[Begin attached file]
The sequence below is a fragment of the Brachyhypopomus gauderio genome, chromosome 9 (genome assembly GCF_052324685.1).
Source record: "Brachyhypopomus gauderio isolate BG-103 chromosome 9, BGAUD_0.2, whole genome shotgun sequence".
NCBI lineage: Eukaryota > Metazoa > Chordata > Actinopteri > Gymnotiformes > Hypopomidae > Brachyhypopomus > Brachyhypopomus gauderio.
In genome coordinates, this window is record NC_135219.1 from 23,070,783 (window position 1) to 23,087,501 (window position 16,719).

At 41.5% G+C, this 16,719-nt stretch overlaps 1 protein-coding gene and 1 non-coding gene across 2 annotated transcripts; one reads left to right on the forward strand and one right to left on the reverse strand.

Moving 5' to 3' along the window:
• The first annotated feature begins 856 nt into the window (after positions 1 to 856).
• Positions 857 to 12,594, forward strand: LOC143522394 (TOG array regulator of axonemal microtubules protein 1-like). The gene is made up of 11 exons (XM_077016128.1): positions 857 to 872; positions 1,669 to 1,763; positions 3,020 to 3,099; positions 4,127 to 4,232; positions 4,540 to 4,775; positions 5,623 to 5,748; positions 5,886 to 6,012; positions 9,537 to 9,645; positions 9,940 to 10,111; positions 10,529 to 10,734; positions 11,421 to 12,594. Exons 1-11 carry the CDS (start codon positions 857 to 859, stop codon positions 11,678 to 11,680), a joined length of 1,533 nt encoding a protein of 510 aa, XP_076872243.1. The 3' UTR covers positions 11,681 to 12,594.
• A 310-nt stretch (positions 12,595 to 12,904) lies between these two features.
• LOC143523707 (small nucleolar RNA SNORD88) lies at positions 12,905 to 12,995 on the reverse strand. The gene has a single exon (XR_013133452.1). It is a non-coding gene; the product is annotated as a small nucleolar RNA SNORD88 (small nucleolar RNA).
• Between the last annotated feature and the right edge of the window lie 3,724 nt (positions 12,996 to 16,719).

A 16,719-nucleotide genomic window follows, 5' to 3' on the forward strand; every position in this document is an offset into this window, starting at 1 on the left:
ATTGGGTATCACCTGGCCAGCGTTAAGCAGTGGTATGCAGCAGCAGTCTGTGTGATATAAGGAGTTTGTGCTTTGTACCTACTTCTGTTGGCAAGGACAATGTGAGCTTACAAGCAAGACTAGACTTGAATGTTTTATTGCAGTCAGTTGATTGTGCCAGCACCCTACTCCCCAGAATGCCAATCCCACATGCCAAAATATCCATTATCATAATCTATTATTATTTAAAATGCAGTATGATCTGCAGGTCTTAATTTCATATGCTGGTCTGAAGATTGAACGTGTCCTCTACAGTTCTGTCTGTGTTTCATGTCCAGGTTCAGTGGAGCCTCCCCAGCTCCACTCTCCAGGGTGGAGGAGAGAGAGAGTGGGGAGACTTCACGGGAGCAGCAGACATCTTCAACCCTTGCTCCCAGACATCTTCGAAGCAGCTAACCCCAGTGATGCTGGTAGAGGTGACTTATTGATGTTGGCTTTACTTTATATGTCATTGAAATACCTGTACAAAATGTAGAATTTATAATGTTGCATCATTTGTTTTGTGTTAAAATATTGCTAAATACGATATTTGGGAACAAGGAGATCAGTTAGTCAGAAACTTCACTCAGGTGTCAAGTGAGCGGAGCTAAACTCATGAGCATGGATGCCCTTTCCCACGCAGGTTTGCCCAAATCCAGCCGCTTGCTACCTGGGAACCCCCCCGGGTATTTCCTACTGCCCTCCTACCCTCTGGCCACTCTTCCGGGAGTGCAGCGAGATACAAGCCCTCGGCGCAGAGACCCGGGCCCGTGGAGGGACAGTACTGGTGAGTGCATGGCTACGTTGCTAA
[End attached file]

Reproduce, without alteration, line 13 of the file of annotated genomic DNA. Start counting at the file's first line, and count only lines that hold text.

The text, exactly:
ATTGGGTATCACCTGGCCAGCGTTAAGCAGTGGTATGCAGCAGCAGTCTGTGTGATATAAGGAGTTTGTGCTTTGTACCTACTTCTGTTGGCAAGGACAATGTGAGCTTACAAGCAAGACTAGACTTGAATGTTTTATTGCAGTCAGTTGATTGTGCCAGCACCCTACTCCCCAGAATGCCAATCCCACATGCCAAAATATCCATTATCATAATCTATTATTATTTAAAATGCAGTATGATCTGCAGGTCTTAATTTCATATGCTGGTCTGAAGATTGAACGTGTCCTCTACAGTTCTGTCTGTGTTTCATGTCCAGGTTCAGTGGAGCCTCCCCAGCTCCACTCTCCAGGGTGGAGGAGAGAGAGAGTGGGGAGACTTCACGGGAGCAGCAGACATCTTCAACCCTTGCTCCCAGACATCTTCGAAGCAGCTAACCCCAGTGATGCTGGTAGAGGTGACTTATTGATGTTGGCTTTACTTTATATGTCATTGAAATACCTGTACAAAATGTAGAATTTATAATGTTGCATCATTTGTTTTGTGTTAAAATATTGCTAAATACGATATTTGGGAACAAGGAGATCAGTTAGTCAGAAACTTCACTCAGGTGTCAAGTGAGCGGAGCTAAACTCATGAGCATGGATGCCCTTTCCCACGCAGGTTTGCCCAAATCCAGCCGCTTGCTACCTGGGAACCCCCCCGGGTATTTCCTACTGCCCTCCTACCCTCTGGCCACTCTTCCGGGAGTGCAGCGAGATACAAGCCCTCGGCGCAGAGACCCGGGCCCGTGGAGGGACAGTACTGGTGAGTGCATGGCTACGTTGCTAA